Nebraska State Fair to feature youth events only
Other activities canceled
GRAND ISLAND, Neb. (KSNB) - It won’t be the Nebraska State Fair everyone has come to know, especially since moving to Grand Island ten years ago, but there will be a youth showcase held during the State Fair dates this year. The State Fair Board of Directors made that decision Tuesday morning during a special meeting.
Other fair activities are being canceled, with board members keeping open the possibility of adding other events as fair dates approach. Any still remaining scheduled concerts are among the events canceled. Board chairman Beth Smith said it was not feasible from a safety or financial aspect to hold the indoor concerts.
“It is truly worth it that we invest in our Nebraska 4-H and FAA youth”
Newly hired State Fair Executive Director Bill Ogg told board members that the staff recommendation was to hold a showcase of the traditional youth activities for those involved with 4-H and FFA across the state. Ogg said this was one of two choices they were facing, the other being canceling the state fair outright.
“We can go through with our plan for 4-H and FFA even in phase 2. So that’s really where we started this journey thinking what could we do if we were still in this phase,” Board Chair Beth Smith said.
Ogg said the first weekend of the fair, August 28, 29 and 30 would host the 4-H events. The second weekend would involve FFA events. Other activities, such as food vendors, the Raising Nebraska Experience and the Game and Parks display will be available during the week in between. Fair officials also say they will be looking for other possible activities to add, but nothing if official today.
There will also be no admission fee for this year’s fair.
Ogg acknowledged that Directed Health Measures could change by fair dates, but that they needed to make a decision based on current information.
“We have to plan for what we know we can handle right now,” said Ogg.
He also said he doesn’t want people to look at this as a second class option.
“It is truly worth it that we invest in our Nebraska 4-H and FAA youth”, said Ogg.
Ogg says they project it will cost around $208,000 to hold the junior youth event.
Nebraska Governor Pete Ricketts, speaking at a press conference after the board made their decision, agreed it was important that the young people of the state that have been working on their projects have a place to show them.
“It’s our Nebraska young people that hold the future,” said Ricketts. “So, it’s important to do this.”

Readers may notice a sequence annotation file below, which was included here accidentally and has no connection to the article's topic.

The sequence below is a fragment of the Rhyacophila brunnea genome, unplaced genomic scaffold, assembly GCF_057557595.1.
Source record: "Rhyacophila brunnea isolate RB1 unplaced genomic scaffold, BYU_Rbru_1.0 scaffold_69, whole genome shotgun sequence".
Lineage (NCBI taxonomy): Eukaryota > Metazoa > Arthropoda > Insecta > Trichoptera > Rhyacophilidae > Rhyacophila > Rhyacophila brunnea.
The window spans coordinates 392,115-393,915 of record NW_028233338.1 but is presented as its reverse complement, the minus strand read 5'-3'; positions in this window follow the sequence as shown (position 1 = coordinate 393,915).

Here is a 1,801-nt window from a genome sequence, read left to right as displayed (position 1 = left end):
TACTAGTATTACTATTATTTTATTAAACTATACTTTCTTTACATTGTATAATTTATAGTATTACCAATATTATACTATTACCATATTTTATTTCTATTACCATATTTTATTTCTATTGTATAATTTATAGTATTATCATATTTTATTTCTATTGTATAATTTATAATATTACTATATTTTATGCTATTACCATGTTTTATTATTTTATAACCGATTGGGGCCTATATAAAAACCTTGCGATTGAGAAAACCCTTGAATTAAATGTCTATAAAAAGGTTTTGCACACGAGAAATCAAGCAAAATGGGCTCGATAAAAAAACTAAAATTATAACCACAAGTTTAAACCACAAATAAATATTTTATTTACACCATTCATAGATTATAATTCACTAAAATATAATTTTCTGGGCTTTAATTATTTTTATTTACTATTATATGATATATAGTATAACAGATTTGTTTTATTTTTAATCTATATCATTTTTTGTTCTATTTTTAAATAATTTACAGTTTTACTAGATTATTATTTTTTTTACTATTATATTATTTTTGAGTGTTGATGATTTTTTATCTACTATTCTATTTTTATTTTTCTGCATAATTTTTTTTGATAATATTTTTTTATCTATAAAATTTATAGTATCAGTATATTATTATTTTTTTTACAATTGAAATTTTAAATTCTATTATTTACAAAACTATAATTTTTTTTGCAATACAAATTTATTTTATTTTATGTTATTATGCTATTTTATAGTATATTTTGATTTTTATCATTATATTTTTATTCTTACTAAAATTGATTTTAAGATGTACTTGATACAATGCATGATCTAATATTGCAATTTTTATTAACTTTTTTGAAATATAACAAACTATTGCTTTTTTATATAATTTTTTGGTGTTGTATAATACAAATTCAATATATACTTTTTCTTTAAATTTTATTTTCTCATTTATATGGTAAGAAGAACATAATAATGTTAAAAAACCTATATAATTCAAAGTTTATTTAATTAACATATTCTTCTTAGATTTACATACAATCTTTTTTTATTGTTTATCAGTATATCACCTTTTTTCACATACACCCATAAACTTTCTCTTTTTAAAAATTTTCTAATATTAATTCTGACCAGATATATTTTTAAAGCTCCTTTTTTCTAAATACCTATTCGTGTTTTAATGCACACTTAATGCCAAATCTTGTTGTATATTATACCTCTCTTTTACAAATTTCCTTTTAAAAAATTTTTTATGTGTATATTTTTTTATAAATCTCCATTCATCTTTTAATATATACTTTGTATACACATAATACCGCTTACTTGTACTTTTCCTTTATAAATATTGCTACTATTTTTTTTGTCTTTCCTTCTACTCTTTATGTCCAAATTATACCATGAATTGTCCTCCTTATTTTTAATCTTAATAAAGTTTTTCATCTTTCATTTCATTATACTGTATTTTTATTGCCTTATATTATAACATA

Ricketts added that he is confident fair officials will do everything necessary to insure the health and safety of everyone involved.
Board member Dawn Caldwell made the motion that the traditional fair not be held, with the 4-H and FAA youth events. The motion also included authorizing the executive director and staff to add other events that could be added if possible in light of current health considerations and if fiscally feasible. Board member Bob Haag seconded the motion.
After discussion, the motion passed 9-1 with board member Chuck Rolf the lone “no” vote.
Board member Jeremy Jensen of Grand Island expressed concerns over the possibility of a carnival during the event. Jensen pointed out that would be a gathering point particularly for Grand Island youth. His concern would be the possibility of causing a community spread within the community and the negative impact it would have on the school systems.
Other board members expressed support for the youth shows, but not the carnival.
Jensen did ask that the board once again be involved in decision making when it comes to holding a carnival. Ogg said the board would be informed before those decisions are made.
The State Fair decision comes just one day after organizers of the annual Husker Harvest Days event announced they had canceled this year’s show. That was scheduled for September 15, 16 and 17 in rural Grand Island. The modified State Fair will lessen the financial impact the area would have felt if two major events had been completely canceled.
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